A cure for multiple sclerosis has been hailed as a "miracle", as paralysed patients walk again. Stem cells and chemotherapy have been used in MS sufferers to restore their immune system to a time before they developed the condition.
Twenty MS patients have been treated with the new therapy, which is an adaptation of a popular treatment for cancer. Experts say that all of these people have seen huge improvements, with some paralysed patients being able to walk once again.
"It's clear we have made a big impact on patients' lives, which is gratifying," said John Snowden, haematologist at Royal Hallamshire Hospital in Sheffield. "The immune system is being reset or rebooted back to a time point before it caused MS."
Multiple sclerosis is a disease which causes the immune system to attack nerves in the spinal cord and brain. It is generally diagnosed between the ages of 20 and 40, and there is no cure.
However, this research shows that by using stem cells there could be a cure around the corner.
First, the doctors use chemotherapy – which is more commonly used to treat cancer – to remove part of the immune system which is broken in MS patients. The same section of the immune system is then replaced by early stem cells taken from the patient's blood.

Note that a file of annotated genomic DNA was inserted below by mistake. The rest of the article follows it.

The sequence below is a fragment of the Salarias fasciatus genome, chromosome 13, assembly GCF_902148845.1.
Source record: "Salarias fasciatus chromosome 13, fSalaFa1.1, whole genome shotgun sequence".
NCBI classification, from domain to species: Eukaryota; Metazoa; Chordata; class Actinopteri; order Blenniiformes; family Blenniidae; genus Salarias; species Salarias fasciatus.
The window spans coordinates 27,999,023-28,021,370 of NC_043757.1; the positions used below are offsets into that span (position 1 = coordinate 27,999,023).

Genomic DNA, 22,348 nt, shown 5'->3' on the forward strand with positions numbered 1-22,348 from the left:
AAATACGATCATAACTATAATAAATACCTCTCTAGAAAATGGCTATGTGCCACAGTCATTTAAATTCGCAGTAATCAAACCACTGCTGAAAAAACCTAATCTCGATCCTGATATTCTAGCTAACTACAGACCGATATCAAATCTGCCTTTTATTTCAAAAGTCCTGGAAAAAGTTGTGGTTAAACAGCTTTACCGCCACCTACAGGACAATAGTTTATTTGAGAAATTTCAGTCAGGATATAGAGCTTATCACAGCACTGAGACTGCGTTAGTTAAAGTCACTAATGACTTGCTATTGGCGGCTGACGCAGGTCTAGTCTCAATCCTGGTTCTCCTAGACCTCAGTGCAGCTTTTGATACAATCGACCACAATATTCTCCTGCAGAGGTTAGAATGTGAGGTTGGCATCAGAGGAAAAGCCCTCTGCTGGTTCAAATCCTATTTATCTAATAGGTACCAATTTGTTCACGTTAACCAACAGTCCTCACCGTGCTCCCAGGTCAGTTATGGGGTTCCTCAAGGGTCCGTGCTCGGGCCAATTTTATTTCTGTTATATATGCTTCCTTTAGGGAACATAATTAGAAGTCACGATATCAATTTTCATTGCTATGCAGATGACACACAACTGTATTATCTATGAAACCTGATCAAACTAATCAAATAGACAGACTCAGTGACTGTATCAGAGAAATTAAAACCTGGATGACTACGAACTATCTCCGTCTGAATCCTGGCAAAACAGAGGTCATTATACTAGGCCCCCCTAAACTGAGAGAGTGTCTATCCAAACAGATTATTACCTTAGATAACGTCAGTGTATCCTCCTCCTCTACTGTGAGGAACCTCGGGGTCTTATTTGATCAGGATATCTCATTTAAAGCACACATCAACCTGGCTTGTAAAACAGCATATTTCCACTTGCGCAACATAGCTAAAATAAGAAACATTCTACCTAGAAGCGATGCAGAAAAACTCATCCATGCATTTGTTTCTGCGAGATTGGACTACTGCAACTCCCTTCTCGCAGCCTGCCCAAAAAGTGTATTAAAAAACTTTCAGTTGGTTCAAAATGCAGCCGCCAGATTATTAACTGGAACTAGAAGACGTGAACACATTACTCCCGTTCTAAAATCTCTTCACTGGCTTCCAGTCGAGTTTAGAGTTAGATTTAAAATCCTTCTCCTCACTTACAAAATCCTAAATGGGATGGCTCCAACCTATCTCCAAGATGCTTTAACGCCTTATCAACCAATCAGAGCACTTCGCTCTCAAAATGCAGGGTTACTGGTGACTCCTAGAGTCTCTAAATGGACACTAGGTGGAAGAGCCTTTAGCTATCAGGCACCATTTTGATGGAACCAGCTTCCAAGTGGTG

These cells have not established the faulty MS triggers yet, so develop into a healthy immune system. The idea is similar to a computer having a virus; sometimes the best option is to create a restore point – go back to a point in time before the virus took hold.
"It's been a miracle," Holly Drewry, an MS patient who received the treatment more than two years ago, told the BBC's Panorama programme. Since then, she has suffered no relapses, and doctors have described her condition as "dormant". "I got my life and my independence back and the future is bright again in terms of being a mum and doing everything with [daughter] Isla."
The treatment, known as an autologous haematopoietic stem cell transplant (HSCT) is aimed at patients who have seen at least two relapses of MS in the past 12 months from other treatments, or have lived with the disease for more than 10 years. It is considered a very aggressive form of action, and doctors say it is not suitable for everybody quite yet.
"Ongoing research suggests stem cell treatments such as HSCT could offer hope," said Emma Gray, head of clinical trials at the MS Society. "However, trials have found that while HSCT may be able to stabilise or improve disability in some people with MS, it may not be effective for all types of the condition.
"We want people to be aware that HSCT is an aggressive treatment that comes with significant risks. It needs to be carried out at an accredited centre or as part of a clinical trial," added Gray.
It has been estimated that roughly 100,000 people in the UK have MS – around one in every 640. Females are thought to be three times more likely to be diagnosed than men, and there are 60 MS therapy centres across the UK.